In this episode: Janet responds to an email from a mom who says she is good about accepting her sensitive boy’s feelings without trying to fix them, but she also wants him to be emotionally resilient. She’d like Janet’s advice about how to “teach him to bounce back when others hurt his feelings.”
Transcript of “Can a Child Be Taught Resilience?”
Hi, this is Janet Lansbury. Welcome to Unruffled. Today I’m responding to an email that I received from a mom. She’s trying to raise her boys to be caring and empathetic, but she’s feeling like her 5-year-old is very sensitive, and she wants to make sure that she’s teaching him to be resilient when his own feelings are hurt.
Here’s the email I received:
“Hi, Janet. I recently discovered your podcast, and it has been transformative. Your insight and guidance have helped me be more confident in my limit-setting, and it has helped me and my boys tremendously. I’ve always had the tendency without realizing it to want to fix every problem. For example, this summer when leaving for camp, my 5-year-old would whine everyday and say, ‘But I don’t want to go to camp.’ My instinct would be to say, ‘I know you don’t want to go, but you’ll have fun.’ Instead I started saying that I hear him and that I understand that he doesn’t want to go, and I’d leave it at that. This transformed our mornings. The simple fact that I heard him and that I wasn’t brushing aside his feelings or trying to fix them made it easier to get out of the house and into the car. He’s happier about it.
Here’s where I’m stuck though. While I can see how important it is for me to be comfortable with his feelings, to accept them without trying to fix them, I do also want to start helping him understand the concept of resilience. He is a really sensitive boy, and we are raising our boys, 4 and 5, to be caring and empathetic. It’s tough though to try to teach him to be careful with other people’s feelings while at the same time trying to teach him to bounce back when others hurt his feelings. For example, one of his friends at school recently told him that he doesn’t want to be his friend anymore. I held him while he cried about it, told him I understood that he was sad and that his feelings were hurt, but I also wanted to give him advice on how to bounce back from that without making it feel like I was trying to fix the problem or that I was brushing over his sadness. How and when do I move beyond just acknowledging his emotions and taking the next step, giving him tools to overcome these sorts of emotional obstacles?
I hope this makes sense. I really look forward to hearing from you. Thank you so much for all you do.”
Okay, so first of all, thank you for your kind words. Sometimes I forget to say that part, so I want to make sure to let her know that I really appreciate her kind feedback and support. It’s a really important topic, and I believe there are a lot of misunderstandings around it. This mother is really getting it. She’s getting that what her children need when they have feelings is for us to allow those feelings to be and to trust that it’s okay for our child to go to those places.
What happens is, every time children have these experiences and there are millions of them throughout our children’s lives, just in these early years, millions of opportunities for them to learn this important lesson, that there’s times in life when you have feelings. Some of them are painful feelings, and they have a beginning, a middle, and an end.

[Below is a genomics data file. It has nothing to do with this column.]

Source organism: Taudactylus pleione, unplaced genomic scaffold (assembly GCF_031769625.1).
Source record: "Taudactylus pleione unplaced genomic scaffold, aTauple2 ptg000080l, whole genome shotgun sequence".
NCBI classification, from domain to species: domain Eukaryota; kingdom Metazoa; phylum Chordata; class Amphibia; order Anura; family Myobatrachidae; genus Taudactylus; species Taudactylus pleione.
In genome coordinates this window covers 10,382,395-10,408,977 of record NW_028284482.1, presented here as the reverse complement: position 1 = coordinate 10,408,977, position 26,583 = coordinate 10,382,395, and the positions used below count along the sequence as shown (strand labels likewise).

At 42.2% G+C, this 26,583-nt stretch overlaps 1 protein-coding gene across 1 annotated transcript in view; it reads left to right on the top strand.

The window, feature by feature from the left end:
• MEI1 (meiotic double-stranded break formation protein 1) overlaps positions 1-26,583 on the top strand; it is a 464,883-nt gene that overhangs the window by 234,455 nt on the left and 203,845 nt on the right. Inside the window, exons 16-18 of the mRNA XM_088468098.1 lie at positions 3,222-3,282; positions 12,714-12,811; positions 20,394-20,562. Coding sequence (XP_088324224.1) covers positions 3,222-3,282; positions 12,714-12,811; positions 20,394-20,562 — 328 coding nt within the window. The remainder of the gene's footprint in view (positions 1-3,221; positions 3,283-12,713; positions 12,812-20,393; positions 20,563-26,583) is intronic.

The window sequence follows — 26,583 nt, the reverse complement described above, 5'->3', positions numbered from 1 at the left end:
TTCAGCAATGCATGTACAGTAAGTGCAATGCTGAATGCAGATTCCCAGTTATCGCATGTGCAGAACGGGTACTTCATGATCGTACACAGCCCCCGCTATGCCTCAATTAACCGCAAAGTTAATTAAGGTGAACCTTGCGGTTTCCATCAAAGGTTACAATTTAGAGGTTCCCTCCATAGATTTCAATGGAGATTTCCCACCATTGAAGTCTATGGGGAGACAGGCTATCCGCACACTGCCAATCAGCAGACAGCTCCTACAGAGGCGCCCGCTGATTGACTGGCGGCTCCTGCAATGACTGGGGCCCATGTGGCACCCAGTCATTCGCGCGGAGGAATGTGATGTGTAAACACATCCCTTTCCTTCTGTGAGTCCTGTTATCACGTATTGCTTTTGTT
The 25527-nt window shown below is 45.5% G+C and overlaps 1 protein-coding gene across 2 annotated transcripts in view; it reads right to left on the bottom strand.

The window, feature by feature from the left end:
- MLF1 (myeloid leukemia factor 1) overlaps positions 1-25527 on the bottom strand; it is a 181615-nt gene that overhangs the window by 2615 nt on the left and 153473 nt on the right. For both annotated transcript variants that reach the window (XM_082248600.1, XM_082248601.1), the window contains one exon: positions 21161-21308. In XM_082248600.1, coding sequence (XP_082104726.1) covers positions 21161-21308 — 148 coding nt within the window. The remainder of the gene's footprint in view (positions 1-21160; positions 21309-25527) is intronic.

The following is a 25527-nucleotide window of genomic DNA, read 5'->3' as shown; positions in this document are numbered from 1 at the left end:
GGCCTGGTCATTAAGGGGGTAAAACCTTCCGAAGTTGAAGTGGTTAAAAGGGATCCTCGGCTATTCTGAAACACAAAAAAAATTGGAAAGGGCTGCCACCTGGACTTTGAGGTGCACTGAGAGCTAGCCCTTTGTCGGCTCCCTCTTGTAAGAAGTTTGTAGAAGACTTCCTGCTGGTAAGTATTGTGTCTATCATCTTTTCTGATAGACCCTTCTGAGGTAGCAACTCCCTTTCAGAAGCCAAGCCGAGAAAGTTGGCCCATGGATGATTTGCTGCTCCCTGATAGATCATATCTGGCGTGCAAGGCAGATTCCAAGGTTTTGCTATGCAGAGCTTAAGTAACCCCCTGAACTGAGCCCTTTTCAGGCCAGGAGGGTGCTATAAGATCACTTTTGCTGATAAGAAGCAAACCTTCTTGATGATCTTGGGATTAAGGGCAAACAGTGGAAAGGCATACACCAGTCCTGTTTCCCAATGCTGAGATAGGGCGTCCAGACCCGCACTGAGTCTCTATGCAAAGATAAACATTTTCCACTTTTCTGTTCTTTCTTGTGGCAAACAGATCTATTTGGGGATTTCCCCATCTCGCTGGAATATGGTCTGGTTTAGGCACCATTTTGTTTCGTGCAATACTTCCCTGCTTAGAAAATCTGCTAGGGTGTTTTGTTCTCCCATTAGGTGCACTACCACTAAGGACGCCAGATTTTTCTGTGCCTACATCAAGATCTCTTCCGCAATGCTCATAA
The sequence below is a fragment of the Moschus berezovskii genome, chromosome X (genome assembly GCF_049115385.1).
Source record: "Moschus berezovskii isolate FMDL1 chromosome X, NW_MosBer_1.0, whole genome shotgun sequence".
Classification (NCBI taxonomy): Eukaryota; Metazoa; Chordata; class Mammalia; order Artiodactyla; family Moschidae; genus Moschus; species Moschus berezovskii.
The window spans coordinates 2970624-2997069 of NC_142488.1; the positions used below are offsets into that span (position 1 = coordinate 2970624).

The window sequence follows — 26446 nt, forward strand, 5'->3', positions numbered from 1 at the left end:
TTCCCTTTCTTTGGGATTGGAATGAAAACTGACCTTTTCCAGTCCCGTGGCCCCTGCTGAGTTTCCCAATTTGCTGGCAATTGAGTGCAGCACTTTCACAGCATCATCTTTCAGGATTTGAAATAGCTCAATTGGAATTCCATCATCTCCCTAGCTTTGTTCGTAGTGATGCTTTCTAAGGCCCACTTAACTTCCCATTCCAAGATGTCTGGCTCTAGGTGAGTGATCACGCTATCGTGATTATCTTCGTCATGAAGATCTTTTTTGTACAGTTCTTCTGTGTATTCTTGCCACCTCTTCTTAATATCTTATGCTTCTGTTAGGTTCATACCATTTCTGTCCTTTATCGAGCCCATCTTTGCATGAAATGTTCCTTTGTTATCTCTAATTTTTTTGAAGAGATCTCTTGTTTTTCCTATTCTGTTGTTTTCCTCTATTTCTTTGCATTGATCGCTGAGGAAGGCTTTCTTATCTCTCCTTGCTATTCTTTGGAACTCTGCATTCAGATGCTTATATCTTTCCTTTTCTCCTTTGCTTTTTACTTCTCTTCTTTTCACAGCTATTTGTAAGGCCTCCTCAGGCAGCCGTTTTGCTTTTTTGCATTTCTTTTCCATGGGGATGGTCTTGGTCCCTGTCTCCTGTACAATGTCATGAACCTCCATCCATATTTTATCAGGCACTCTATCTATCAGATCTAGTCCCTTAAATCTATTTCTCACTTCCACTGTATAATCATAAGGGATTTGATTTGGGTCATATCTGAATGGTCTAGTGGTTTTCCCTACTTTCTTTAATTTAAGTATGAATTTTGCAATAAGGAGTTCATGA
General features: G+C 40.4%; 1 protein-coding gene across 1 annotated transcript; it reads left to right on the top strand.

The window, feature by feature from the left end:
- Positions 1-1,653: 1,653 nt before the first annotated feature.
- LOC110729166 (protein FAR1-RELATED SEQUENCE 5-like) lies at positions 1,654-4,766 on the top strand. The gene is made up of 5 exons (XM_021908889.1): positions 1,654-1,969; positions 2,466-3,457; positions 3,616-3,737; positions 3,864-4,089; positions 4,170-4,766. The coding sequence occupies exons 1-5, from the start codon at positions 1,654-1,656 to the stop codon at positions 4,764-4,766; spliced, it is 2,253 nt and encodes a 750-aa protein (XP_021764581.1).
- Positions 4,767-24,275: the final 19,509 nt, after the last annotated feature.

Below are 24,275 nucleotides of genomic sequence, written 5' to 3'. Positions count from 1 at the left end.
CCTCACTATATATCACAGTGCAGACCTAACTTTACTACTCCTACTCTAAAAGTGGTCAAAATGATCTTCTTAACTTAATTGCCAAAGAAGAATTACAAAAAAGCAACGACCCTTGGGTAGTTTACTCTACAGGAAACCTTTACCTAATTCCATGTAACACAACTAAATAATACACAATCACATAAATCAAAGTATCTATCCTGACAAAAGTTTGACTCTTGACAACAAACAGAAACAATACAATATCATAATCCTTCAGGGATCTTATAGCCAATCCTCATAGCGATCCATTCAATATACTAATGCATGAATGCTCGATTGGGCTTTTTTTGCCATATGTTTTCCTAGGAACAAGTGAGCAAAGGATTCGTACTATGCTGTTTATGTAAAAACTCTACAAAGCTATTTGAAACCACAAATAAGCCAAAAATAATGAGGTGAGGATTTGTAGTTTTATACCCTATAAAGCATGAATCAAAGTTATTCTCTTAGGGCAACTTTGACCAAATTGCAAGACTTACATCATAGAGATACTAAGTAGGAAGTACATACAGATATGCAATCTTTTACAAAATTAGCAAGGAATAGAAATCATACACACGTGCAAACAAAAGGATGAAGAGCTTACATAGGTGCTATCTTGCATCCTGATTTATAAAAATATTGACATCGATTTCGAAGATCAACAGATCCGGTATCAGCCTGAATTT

They pass, and this is something that children can learn as naturally as they learn to walk or talk. They learn to walk, not by us trying to get them walking when they’re two months old, or at any time. They learn to walk because they practice it, they do all the steps that lead to walking, they work on all the different muscles that they need to work on, through rolling, and then belly-crawling, and then crawling, sitting, all of those things that they do lead them to walking naturally.
With language, they learn through our conversations with them. Right from the beginning when they’re infants, we start using words with them, we start talking to them normally, and they learn our language, or whatever languages we expose them to.
The other thing they learn when we allow them to learn naturally is, they learn that we trust them and we believe they can do it. That’s something we can take away from children very easily without meaning to, with being impatient or believing it our job to try to teach them a concept, even like resilience. We can actually end up teaching them the opposite, that they can’t do it on their own, and they need us to make it happen for them. Obviously we don’t want them to learn that. Resilience is all about, “I can handle feeling really down, and when bad things happen, when things happen that hurt my feelings or that frustrate me, it’s okay for me to feel that. Those feelings do pass and I do feel better, and I recover.”
These days there seems to be a lot of information being shared about techniques for calming children down. This can be even trying to hug our child or offer a hug when they’re in the middle of a full-on tantrum. I had this experience in my class the other day with a wonderful mother who’s new to me, and her child, just barely a toddler, was having a tantrum. I was helping to show her how just to let him have these feelings and go through this.
He was already gone. There was really no reaching him, and the mother expressed how hard this was for her because she felt like she was actually ignoring him by not trying to hold him, even though he was flailing all around and was hurting her when he did get close. He was knocking into her and thrusting his head into her chest and under her chin. It was very uncomfortable, but this mother still felt that it was her job, as I think we all do, I mean, I still feel this, it’s something I’m working on everyday to get past, that we are supposed to do something, we’re supposed to make this better, and if we don’t, our child won’t feel that we care about them and are doing the right thing. There’s something unsafe about our child falling apart.
That’s the message our child hears, unfortunately. Our child hears those messages when we’re trying to do the right thing. “You’re not safe, you need me to do this for you.” Do they need our support? Absolutely. They need our support in trusting them and allowing them to have these experiences.